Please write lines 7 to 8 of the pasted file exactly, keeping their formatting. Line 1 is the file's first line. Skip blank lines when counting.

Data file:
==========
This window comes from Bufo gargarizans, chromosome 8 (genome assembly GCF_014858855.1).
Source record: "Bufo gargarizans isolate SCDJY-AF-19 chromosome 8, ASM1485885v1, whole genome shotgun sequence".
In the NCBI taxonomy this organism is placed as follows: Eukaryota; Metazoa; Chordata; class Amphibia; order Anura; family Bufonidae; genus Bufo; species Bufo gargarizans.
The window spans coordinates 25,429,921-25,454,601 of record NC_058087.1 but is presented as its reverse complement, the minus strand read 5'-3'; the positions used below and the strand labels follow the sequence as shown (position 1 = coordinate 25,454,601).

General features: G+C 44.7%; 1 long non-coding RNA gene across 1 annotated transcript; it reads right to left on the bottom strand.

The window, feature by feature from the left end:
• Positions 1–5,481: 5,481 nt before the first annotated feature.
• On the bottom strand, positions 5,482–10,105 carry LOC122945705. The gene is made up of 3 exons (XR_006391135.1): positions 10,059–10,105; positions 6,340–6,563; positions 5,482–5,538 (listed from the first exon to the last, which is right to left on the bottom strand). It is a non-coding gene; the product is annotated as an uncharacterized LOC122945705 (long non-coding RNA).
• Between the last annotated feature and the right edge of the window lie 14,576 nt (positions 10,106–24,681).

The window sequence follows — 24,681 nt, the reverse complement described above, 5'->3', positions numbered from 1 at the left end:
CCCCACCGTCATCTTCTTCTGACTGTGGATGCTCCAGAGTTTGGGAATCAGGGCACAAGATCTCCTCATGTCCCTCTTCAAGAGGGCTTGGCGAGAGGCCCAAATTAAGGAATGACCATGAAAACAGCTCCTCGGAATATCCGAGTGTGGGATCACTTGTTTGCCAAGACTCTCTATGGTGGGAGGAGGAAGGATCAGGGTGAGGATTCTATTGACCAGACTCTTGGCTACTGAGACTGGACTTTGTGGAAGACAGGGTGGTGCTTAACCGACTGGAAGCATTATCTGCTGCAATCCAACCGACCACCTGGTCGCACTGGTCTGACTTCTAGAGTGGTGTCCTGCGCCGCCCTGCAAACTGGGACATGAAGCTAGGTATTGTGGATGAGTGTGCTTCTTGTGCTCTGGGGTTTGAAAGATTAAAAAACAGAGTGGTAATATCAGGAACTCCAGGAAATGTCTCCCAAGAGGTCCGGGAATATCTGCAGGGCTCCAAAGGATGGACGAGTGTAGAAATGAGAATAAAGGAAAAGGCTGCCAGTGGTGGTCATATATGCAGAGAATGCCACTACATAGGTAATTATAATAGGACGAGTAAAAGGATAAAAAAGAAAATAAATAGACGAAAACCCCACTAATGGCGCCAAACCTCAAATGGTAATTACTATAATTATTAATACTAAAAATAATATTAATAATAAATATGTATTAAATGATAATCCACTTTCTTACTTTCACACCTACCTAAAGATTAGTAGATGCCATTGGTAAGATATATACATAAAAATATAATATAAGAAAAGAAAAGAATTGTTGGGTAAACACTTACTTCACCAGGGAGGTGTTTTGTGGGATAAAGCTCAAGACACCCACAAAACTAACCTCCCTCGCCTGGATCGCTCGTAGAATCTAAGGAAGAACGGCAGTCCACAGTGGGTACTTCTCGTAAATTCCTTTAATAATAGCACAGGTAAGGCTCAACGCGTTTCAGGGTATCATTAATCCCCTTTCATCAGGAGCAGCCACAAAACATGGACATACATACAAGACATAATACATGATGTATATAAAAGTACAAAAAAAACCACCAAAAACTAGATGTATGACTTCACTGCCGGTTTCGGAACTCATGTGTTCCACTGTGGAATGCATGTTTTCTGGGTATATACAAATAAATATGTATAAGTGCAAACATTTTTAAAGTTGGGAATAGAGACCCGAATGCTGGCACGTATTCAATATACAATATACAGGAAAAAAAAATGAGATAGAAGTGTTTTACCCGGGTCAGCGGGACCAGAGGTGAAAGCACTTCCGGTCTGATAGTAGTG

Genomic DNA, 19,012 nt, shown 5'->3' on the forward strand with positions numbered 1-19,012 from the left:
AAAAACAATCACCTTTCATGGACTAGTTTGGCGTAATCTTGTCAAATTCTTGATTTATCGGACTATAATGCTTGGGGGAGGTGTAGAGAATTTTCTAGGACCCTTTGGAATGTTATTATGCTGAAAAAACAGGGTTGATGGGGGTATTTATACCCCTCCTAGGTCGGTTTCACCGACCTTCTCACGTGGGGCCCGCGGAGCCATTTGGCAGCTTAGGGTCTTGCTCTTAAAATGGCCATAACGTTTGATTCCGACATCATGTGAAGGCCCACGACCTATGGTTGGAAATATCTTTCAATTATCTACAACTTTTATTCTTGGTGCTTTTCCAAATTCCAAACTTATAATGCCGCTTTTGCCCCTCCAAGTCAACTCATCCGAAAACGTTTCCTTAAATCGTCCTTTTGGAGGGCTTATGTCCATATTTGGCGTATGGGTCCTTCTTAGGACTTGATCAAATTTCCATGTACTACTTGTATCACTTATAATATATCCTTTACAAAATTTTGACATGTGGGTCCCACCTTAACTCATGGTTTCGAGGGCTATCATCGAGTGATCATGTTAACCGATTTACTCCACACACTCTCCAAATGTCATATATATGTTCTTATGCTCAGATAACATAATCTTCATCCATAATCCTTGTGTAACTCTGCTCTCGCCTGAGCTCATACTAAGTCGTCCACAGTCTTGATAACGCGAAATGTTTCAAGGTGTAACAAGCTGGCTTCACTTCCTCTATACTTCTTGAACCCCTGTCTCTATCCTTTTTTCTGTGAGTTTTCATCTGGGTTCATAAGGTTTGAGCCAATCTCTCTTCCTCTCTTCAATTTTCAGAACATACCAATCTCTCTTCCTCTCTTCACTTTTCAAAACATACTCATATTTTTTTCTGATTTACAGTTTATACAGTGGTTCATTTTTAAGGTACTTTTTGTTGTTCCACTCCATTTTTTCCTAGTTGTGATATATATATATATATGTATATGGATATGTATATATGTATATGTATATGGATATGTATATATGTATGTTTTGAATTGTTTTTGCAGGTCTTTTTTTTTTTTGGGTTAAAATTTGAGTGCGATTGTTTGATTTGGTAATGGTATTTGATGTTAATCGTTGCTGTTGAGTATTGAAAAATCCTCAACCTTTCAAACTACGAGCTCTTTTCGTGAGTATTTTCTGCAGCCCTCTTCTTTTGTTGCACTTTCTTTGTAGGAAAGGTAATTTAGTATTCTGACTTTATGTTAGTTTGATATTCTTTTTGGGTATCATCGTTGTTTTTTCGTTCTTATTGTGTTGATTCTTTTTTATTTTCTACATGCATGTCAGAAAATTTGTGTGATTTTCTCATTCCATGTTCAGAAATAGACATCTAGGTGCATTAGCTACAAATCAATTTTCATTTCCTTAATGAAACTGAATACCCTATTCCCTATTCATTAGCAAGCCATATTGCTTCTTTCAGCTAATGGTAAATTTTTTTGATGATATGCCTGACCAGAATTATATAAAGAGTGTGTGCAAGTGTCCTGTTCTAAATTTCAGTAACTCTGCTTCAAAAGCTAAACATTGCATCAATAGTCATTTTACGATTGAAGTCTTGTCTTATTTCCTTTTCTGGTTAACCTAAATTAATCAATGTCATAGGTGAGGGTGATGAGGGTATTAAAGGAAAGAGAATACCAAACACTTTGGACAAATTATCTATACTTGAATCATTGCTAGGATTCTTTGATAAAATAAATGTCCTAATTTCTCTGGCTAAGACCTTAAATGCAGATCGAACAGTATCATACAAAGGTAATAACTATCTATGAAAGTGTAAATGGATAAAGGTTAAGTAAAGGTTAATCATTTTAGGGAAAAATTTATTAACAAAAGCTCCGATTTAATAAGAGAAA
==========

• Positions 1–5,481: 5,481 nt before the first annotated feature.
• On the bottom strand, positions 5,482–10,105 carry LOC122945705. The gene is made up of 3 exons (XR_006391135.1): positions 10,059–10,105; positions 6,340–6,563; positions 5,482–5,538 (listed from the first exon to the last, which is right to left on the bottom strand). It is a non-coding gene; the product is annotated as an uncharacterized LOC122945705 (long non-coding RNA).